You’re Not Listening
Back in the Old Country — well, okay, Oregon — occasionally we would need to skip town now and then, and leave our cats with our parents. Our mom once marveled at how talkative they were, which struck us as an odd thing to say, because of course they were talkative. We talked to our cats all the time. And they talked back.
It’s really not hard to understand cats. “I’m hungry” and “I want outside” and “I’m fucking pissed” pretty much runs the conversation. (With dogs, it’s all “Do you love me?”) Talk to them like a grownup — “That tabletop is my turf!” — they’ll get the message.
And listen to them. When cats talk, they’re trying to get your attention, using their voice because that’s how you do it. (Between themselves, a cold stare, some hisses and growls, and a twitchy tail are sufficient.) Cross-species communication is inevitably imperfect, but we’re all mammals here. A little empathy goes a long way.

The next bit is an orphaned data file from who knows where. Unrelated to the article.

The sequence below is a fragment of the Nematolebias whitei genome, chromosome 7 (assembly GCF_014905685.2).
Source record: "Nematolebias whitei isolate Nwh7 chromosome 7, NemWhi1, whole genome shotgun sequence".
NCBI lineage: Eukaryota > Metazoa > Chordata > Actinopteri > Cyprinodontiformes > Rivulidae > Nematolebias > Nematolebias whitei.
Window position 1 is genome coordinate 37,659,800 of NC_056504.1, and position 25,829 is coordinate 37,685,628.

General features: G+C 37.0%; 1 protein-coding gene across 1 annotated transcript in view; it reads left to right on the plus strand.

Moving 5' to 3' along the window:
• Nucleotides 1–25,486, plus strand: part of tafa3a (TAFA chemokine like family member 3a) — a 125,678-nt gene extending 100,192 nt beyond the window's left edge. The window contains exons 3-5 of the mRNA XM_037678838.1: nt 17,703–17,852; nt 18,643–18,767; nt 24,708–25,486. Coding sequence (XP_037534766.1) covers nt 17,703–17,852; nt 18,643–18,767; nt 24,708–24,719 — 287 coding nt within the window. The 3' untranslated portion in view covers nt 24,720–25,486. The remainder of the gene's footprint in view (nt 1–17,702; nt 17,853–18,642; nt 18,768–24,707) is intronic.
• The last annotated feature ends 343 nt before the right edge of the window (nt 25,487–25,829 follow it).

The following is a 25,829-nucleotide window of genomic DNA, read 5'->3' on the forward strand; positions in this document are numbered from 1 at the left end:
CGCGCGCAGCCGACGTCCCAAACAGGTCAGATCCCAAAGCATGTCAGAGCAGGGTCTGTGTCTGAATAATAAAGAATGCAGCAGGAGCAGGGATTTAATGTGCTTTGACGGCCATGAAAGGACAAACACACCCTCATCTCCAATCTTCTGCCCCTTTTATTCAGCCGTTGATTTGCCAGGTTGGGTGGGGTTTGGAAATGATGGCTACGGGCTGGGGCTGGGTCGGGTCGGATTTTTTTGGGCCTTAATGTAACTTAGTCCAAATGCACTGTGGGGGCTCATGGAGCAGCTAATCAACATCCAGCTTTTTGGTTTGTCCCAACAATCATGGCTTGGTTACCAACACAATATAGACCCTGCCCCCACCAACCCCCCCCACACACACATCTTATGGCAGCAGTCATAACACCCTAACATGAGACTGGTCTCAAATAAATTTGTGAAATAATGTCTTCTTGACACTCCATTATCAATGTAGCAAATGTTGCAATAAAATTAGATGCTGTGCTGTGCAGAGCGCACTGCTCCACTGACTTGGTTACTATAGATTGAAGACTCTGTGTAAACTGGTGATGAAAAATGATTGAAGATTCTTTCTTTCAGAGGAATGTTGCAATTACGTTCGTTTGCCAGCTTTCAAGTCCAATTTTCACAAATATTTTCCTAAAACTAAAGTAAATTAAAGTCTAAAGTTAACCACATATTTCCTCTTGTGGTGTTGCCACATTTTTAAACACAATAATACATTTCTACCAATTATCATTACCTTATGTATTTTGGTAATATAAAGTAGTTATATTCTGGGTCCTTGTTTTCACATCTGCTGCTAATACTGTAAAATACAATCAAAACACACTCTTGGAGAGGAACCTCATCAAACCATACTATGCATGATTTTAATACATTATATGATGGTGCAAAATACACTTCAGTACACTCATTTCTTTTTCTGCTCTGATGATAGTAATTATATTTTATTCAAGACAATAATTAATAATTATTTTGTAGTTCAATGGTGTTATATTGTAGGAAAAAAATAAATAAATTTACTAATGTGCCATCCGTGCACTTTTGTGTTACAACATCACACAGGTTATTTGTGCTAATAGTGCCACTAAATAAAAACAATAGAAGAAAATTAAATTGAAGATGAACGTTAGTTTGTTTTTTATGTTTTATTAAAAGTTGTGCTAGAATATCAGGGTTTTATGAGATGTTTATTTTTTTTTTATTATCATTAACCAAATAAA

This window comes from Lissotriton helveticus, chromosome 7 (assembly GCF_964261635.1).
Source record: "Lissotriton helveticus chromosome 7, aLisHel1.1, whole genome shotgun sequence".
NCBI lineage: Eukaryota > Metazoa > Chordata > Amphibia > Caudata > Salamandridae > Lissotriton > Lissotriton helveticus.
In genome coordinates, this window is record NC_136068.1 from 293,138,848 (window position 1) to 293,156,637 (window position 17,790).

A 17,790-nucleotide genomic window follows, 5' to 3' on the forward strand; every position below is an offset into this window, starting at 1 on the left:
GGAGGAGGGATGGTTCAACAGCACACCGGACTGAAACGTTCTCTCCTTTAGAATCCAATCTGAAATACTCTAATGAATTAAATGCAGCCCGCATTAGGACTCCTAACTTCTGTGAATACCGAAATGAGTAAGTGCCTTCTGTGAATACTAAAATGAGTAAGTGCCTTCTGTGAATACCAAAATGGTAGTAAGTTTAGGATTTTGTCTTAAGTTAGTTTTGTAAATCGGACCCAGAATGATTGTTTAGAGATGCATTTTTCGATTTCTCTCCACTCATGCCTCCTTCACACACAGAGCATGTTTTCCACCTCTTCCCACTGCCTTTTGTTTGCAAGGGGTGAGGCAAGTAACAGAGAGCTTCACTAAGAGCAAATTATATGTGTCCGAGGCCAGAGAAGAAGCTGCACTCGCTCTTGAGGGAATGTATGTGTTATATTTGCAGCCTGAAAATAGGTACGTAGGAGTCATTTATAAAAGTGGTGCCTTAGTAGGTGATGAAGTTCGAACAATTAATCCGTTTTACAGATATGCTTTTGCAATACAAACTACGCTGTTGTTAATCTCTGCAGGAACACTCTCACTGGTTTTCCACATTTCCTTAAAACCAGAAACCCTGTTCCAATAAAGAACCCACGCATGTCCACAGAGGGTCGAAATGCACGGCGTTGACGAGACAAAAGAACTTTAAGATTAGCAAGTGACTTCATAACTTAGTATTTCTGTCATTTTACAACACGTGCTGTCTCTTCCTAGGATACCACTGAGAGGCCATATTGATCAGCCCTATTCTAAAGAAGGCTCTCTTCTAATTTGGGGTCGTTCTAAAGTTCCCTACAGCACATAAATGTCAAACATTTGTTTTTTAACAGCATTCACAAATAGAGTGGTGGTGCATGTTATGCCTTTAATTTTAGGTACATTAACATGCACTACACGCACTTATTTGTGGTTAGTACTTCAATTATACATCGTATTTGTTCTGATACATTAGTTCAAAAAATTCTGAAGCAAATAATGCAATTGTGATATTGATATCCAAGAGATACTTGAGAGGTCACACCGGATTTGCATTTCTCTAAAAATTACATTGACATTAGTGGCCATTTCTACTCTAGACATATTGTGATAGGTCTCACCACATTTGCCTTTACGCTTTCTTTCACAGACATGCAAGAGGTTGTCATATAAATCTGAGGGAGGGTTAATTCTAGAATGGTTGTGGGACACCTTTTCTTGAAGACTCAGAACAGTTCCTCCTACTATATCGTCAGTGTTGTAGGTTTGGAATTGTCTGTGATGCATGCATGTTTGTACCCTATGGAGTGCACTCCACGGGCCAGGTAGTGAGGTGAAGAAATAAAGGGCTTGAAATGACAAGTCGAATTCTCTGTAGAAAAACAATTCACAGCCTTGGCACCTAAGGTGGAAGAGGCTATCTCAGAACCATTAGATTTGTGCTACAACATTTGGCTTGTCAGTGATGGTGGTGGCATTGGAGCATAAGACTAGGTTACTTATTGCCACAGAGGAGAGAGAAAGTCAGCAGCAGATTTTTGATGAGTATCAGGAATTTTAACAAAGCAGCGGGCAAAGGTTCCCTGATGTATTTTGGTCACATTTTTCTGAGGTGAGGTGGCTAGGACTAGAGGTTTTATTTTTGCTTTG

(Birds confuse the shit out of us, by the way. No common ground.)
All this should be painfully obvious to anyone who’s spent serious quality time around cats. But cats also bear the burden of being cute, leading some people to treat them as delightful animatronic objects that lack souls.
For those people, there’s the new Catterbox Collar, which purports to provide real-time meow-to-English translation, in an accent of your choice. (Time it would take a cat to trash that infernal object in the shrubs: Two hours.) But if you’re not listening to begin with, what difference would words make?